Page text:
Prepared and mingled by thy skill;
Though bitter to the taste it be,
Powerful the wounded soul to heal.'

"It was almost impossible for any one to visit her without being blessed. I was frequently privileged with such opportunities, and they were always the means of strengthening my weak faith, animating my fainting hopes, and cheering my spirits—which too frequently droop. Her views of the plan of salvation were clear; consequently, her confidence was unwavering, and her manner of expressing her present enjoyments, and future prospects, sound and scriptural. I have often thought that her experience was enough to convince the most obstinate infidel of the truth of the religion of the Gospel. Her happiness on the bed of affliction, her prospects beyond the grave, her complete victory over death, through faith in the Redeemer, appeared to me an unswerable argument against all the cavils of unbelievers. She most earnestly desired the salvation of others, especially of her family connexions. She told me that when she was from home she received a letter stating that her brother Nicholas had joined the Society; and the Teetotalers' Society having recently made great progress in St. Mabyn, she concluded he had joined them, and as she was a stanch Teetotaler, she rejoiced greatly; she also hoped that his becoming identified with this excellent society might very possibly lead to something still better. Her joy was unspeakable when, on her return home, she found that he had not only signed the Teetotal pledge, but had also given his heart to God. This brother's name is now on our Preachers' Plan. When I have been engaged with her in prayer, and when the burthen of our petitions has been the conversion of her parents, she has often been wrought up, even to an agony, when pleading with the Almighty in their behalf; and has expressed to me her belief that the Lord would hear her prayers in this respect; and, although such a change might not take place before her death, yet, nevertheless, she believed that she should eventually meet them in heaven. O may the Lord be graciously pleased to answer her prayers; and may they follow their affectionate child to the realms of glory!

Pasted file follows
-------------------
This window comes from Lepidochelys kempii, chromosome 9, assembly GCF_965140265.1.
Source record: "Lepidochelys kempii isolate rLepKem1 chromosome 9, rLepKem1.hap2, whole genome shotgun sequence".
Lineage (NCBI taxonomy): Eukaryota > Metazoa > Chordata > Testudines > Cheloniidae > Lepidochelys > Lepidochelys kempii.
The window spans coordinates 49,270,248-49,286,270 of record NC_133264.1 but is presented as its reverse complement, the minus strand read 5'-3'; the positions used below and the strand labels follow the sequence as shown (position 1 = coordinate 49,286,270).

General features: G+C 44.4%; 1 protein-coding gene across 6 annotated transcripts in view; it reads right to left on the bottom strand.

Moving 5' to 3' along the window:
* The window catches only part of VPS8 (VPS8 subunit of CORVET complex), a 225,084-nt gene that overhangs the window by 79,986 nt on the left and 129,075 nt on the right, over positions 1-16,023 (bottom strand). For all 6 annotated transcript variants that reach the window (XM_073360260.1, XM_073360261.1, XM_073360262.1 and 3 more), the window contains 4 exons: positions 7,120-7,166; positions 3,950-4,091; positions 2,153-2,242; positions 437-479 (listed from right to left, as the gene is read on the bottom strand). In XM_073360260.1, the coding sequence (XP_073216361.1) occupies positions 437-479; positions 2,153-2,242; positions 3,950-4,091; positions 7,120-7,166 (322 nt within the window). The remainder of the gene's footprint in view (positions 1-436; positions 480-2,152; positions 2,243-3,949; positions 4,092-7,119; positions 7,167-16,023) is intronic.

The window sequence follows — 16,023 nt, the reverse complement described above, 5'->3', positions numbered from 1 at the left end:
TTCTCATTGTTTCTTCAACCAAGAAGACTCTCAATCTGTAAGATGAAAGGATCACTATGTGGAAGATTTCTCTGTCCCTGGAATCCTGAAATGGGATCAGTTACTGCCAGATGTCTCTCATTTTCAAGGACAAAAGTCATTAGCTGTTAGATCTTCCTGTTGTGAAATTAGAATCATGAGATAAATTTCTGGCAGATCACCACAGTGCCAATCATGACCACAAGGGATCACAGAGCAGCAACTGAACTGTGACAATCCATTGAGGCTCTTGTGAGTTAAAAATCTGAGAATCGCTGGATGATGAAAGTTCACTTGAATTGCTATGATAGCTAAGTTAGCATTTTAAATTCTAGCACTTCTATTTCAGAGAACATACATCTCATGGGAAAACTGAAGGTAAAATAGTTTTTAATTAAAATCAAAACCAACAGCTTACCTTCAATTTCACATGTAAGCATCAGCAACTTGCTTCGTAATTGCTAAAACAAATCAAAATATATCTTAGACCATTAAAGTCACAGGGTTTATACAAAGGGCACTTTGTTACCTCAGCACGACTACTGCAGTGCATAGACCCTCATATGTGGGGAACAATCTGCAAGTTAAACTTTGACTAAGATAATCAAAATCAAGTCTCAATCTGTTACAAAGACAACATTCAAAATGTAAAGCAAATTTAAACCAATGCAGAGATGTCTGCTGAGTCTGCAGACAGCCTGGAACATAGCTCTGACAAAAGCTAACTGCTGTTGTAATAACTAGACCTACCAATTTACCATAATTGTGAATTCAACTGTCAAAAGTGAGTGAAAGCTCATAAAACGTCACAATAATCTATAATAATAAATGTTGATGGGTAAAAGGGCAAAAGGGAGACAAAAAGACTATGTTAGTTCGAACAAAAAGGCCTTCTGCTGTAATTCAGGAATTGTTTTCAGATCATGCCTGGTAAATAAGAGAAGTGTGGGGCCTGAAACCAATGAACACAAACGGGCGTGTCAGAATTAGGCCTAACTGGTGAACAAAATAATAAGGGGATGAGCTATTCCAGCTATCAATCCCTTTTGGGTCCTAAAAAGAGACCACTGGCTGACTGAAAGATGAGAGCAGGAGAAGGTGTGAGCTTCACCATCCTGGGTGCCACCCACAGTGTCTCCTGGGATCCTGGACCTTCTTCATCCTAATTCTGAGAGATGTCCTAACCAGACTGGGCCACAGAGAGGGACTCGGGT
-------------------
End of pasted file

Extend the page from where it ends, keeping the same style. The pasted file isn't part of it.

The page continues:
"A few months before her death she desired to have a class meeting in her room; her wishes were acceded to, and such a meeting I scarcely ever experienced, it was like a class meeting in the suburbs of heaven. Those who were present will not soon forget that delightful season.

"About three months before her death I removed from St. Mabyn, but being at no great distance, I occasionally visited her. Being very unwell myself, I went to St. Mabyn to obtain medical advice. Soon after my arrival I was informed that Elizabeth was much worse; when I called to see her I found her to be in a dying state, but happy in the love of God. She was reduced to such a state of weakness that it was with difficulty she could articulate distinctly; yet as soon as she saw me she smiled, and in a faint voice said, 'Thomas, this is dying.' I asked her the state of her mind? Her answer was,' Christ is precious, Christ is precious; I will fear no evil; his rod and his staff comfort me.' Finding that the exertion of speaking was too great for her, I said but very little, yet it was truly good to behold her. There was such a smile of complacency, such an expression of heavenly joy in her countenance, as evidently bespoke that all was peace and serenity within. I knelt down by her bed, and silently commended her spirit to God; and feeling assured that it would be the last time I should see her in the flesh, I bade her adieu until I should meet her in the kingdom of our Father. The next morning I was informed that her happy spirit had taken its flight. As soon as 1 received the intelligence, these words of the poet were forcibly impressed on my mind,—